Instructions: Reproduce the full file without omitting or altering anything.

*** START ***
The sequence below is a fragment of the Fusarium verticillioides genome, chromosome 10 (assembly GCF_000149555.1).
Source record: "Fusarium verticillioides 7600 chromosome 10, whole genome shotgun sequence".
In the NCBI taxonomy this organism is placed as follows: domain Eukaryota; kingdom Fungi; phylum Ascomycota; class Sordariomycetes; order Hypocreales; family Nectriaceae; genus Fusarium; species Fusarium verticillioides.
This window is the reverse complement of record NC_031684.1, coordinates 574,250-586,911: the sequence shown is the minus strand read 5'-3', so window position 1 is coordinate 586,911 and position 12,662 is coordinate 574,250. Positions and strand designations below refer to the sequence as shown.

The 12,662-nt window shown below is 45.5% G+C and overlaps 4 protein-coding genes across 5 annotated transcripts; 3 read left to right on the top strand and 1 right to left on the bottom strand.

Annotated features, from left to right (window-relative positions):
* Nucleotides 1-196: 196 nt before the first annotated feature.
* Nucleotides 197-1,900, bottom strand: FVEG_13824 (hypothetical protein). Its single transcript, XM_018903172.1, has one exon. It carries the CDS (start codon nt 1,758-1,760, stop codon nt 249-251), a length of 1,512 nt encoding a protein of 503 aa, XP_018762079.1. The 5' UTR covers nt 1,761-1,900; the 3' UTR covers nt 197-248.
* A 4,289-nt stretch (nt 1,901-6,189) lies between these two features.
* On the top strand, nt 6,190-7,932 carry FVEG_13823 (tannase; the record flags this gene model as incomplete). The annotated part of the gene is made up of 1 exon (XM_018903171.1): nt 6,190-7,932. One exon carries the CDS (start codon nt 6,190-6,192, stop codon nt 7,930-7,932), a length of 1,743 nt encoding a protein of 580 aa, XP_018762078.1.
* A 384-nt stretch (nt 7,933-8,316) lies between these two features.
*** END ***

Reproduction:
The sequence below is a fragment of the Fusarium verticillioides genome, chromosome 10 (assembly GCF_000149555.1).
Source record: "Fusarium verticillioides 7600 chromosome 10, whole genome shotgun sequence".
In the NCBI taxonomy this organism is placed as follows: domain Eukaryota; kingdom Fungi; phylum Ascomycota; class Sordariomycetes; order Hypocreales; family Nectriaceae; genus Fusarium; species Fusarium verticillioides.
This window is the reverse complement of record NC_031684.1, coordinates 574,250-586,911: the sequence shown is the minus strand read 5'-3', so window position 1 is coordinate 586,911 and position 12,662 is coordinate 574,250. Positions and strand designations below refer to the sequence as shown.

The 12,662-nt window shown below is 45.5% G+C and overlaps 4 protein-coding genes across 5 annotated transcripts; 3 read left to right on the top strand and 1 right to left on the bottom strand.

Annotated features, from left to right (window-relative positions):
* Nucleotides 1-196: 196 nt before the first annotated feature.
* Nucleotides 197-1,900, bottom strand: FVEG_13824 (hypothetical protein). Its single transcript, XM_018903172.1, has one exon. It carries the CDS (start codon nt 1,758-1,760, stop codon nt 249-251), a length of 1,512 nt encoding a protein of 503 aa, XP_018762079.1. The 5' UTR covers nt 1,761-1,900; the 3' UTR covers nt 197-248.
* A 4,289-nt stretch (nt 1,901-6,189) lies between these two features.
* On the top strand, nt 6,190-7,932 carry FVEG_13823 (tannase; the record flags this gene model as incomplete). The annotated part of the gene is made up of 1 exon (XM_018903171.1): nt 6,190-7,932. One exon carries the CDS (start codon nt 6,190-6,192, stop codon nt 7,930-7,932), a length of 1,743 nt encoding a protein of 580 aa, XP_018762078.1.
* A 384-nt stretch (nt 7,933-8,316) lies between these two features.